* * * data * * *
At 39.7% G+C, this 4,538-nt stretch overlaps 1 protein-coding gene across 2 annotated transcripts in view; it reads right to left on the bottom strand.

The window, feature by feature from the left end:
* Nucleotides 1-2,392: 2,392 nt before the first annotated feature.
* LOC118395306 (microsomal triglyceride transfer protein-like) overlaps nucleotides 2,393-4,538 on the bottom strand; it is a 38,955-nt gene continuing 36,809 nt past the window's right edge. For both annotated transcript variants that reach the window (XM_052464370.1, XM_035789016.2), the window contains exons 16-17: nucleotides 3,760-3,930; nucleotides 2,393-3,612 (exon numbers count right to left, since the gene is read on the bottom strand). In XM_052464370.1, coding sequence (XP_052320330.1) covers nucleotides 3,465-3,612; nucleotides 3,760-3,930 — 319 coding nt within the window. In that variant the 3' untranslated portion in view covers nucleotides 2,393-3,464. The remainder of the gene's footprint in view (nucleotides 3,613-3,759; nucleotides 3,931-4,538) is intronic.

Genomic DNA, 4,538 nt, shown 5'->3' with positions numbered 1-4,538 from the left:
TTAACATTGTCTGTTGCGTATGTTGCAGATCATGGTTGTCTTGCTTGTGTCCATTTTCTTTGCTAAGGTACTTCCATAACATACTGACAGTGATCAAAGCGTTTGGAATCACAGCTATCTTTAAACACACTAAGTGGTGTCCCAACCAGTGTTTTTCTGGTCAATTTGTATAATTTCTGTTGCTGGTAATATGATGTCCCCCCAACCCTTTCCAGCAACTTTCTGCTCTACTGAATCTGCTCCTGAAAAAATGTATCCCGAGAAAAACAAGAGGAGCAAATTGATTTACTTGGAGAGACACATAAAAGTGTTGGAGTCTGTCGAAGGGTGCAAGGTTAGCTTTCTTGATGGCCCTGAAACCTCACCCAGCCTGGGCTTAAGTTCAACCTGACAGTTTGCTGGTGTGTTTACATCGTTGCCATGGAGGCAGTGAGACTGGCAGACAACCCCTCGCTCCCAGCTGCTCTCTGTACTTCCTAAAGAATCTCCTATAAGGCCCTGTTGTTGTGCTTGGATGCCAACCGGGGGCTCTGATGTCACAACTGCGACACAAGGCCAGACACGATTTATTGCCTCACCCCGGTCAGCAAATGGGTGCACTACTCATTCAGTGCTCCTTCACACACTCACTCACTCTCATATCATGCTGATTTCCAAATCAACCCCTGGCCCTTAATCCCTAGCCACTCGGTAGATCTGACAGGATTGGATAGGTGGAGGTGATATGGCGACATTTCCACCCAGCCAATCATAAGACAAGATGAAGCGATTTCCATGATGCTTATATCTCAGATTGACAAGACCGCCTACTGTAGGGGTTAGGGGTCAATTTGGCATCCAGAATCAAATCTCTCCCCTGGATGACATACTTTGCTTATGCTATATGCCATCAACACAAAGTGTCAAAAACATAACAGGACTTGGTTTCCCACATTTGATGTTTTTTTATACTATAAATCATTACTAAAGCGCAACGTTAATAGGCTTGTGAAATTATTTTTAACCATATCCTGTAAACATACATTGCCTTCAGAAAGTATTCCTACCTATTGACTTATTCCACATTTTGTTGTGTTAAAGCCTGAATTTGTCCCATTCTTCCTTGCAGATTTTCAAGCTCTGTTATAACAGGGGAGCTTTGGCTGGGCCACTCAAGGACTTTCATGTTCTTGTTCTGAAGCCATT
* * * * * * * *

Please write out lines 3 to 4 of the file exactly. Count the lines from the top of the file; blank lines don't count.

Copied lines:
* Nucleotides 1-2,392: 2,392 nt before the first annotated feature.
* LOC118395306 (microsomal triglyceride transfer protein-like) overlaps nucleotides 2,393-4,538 on the bottom strand; it is a 38,955-nt gene continuing 36,809 nt past the window's right edge. For both annotated transcript variants that reach the window (XM_052464370.1, XM_035789016.2), the window contains exons 16-17: nucleotides 3,760-3,930; nucleotides 2,393-3,612 (exon numbers count right to left, since the gene is read on the bottom strand). In XM_052464370.1, coding sequence (XP_052320330.1) covers nucleotides 3,465-3,612; nucleotides 3,760-3,930 — 319 coding nt within the window. In that variant the 3' untranslated portion in view covers nucleotides 2,393-3,464. The remainder of the gene's footprint in view (nucleotides 3,613-3,759; nucleotides 3,931-4,538) is intronic.